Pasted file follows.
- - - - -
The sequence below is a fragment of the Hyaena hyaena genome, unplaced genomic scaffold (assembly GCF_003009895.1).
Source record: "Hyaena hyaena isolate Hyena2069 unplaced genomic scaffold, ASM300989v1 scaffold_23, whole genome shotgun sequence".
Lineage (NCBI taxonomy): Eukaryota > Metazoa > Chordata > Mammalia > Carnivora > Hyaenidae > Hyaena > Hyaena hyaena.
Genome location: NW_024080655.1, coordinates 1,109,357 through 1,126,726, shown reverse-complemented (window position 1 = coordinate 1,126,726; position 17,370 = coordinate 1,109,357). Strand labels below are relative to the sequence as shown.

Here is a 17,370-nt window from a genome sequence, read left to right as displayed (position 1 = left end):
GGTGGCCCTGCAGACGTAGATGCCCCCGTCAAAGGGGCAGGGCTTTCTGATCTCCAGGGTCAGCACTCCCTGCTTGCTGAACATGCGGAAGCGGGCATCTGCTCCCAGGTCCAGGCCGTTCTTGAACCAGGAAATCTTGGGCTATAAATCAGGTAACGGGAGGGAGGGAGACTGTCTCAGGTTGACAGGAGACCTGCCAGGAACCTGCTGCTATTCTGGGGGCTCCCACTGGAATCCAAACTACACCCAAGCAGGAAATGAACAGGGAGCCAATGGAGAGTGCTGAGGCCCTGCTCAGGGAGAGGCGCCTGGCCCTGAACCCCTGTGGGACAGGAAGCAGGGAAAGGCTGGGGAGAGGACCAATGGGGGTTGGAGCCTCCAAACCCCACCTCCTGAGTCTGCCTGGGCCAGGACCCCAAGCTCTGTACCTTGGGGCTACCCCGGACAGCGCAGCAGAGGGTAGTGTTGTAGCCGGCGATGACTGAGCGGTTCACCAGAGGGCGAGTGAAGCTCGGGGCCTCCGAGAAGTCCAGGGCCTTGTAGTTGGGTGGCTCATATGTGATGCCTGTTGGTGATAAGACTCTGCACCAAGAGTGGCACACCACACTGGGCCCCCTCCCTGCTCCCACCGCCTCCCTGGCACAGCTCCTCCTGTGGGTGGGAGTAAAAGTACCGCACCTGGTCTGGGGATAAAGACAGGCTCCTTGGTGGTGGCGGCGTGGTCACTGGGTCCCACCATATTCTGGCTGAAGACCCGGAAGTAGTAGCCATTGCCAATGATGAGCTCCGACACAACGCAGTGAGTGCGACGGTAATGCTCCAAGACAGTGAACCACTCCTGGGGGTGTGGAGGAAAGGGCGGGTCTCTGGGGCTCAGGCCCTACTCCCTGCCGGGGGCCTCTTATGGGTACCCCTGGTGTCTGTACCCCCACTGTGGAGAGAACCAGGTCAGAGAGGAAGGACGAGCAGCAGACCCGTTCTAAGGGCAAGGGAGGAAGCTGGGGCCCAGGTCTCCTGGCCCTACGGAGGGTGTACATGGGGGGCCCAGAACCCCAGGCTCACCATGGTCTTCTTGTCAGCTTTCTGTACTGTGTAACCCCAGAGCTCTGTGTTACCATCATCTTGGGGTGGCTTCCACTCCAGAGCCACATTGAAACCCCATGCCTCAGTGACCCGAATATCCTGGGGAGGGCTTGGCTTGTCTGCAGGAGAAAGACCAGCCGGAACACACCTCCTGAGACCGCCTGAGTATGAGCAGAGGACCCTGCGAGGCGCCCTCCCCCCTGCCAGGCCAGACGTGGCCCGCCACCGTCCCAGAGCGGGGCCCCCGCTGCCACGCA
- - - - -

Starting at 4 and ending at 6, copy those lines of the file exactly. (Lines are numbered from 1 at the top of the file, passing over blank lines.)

Genome location: NW_024080655.1, coordinates 1,109,357 through 1,126,726, shown reverse-complemented (window position 1 = coordinate 1,126,726; position 17,370 = coordinate 1,109,357). Strand labels below are relative to the sequence as shown.

Here is a 17,370-nt window from a genome sequence, read left to right as displayed (position 1 = left end):
GGTGGCCCTGCAGACGTAGATGCCCCCGTCAAAGGGGCAGGGCTTTCTGATCTCCAGGGTCAGCACTCCCTGCTTGCTGAACATGCGGAAGCGGGCATCTGCTCCCAGGTCCAGGCCGTTCTTGAACCAGGAAATCTTGGGCTATAAATCAGGTAACGGGAGGGAGGGAGACTGTCTCAGGTTGACAGGAGACCTGCCAGGAACCTGCTGCTATTCTGGGGGCTCCCACTGGAATCCAAACTACACCCAAGCAGGAAATGAACAGGGAGCCAATGGAGAGTGCTGAGGCCCTGCTCAGGGAGAGGCGCCTGGCCCTGAACCCCTGTGGGACAGGAAGCAGGGAAAGGCTGGGGAGAGGACCAATGGGGGTTGGAGCCTCCAAACCCCACCTCCTGAGTCTGCCTGGGCCAGGACCCCAAGCTCTGTACCTTGGGGCTACCCCGGACAGCGCAGCAGAGGGTAGTGTTGTAGCCGGCGATGACTGAGCGGTTCACCAGAGGGCGAGTGAAGCTCGGGGCCTCCGAGAAGTCCAGGGCCTTGTAGTTGGGTGGCTCATATGTGATGCCTGTTGGTGATAAGACTCTGCACCAAGAGTGGCACACCACACTGGGCCCCCTCCCTGCTCCCACCGCCTCCCTGGCACAGCTCCTCCTGTGGGTGGGAGTAAAAGTACCGCACCTGGTCTGGGGATAAAGACAGGCTCCTTGGTGGTGGCGGCGTGGTCACTGGGTCCCACCATATTCTGGCTGAAGACCCGGAAGTAGTAGCCATTGCCAATGATGAGCTCCGACACAACGCAGTGAGTGCGACGGTAATGCTCCAAGACAGTGAACCACTCCTGGGGGTGTGGAGGAAAGGGCGGGTCTCTGGGGCTCAGGCCCTACTCCCTGCCGGGGGCCTCTTATGGGTACCCCTGGTGTCTGTACCCCCACTGTGGAGAGAACCAGGTCAGAGAGGAAGGACGAGCAGCAGACCCGTTCTAAGGGCAAGGGAGGAAGCTGGGGCCCAGGTCTCCTGGCCCTACGGAGGGTGTACATGGGGGGCCCAGAACCCCAGGCTCACCATGGTCTTCTTGTCAGCTTTCTGTACTGTGTAACCCCAGAGCTCTGTGTTACCATCATCTTGGGGTGGCTTCCACTCCAGAGCCACATTGAAACCCCATGCCTCAGTGACCCGAATATCCTGGGGAGGGCTTGGCTTGTCTGCAGGAGAAAGACCAGCCGGAACACACCTCCTGAGACCGCCTGAGTATGAGCAGAGGACCCTGCGAGGCGCCCTCCCCCCTGCCAGGCCAGACGTGGCCCGCCACCGTCCCAGAGCGGGGCCCCCGCTGCCACGCA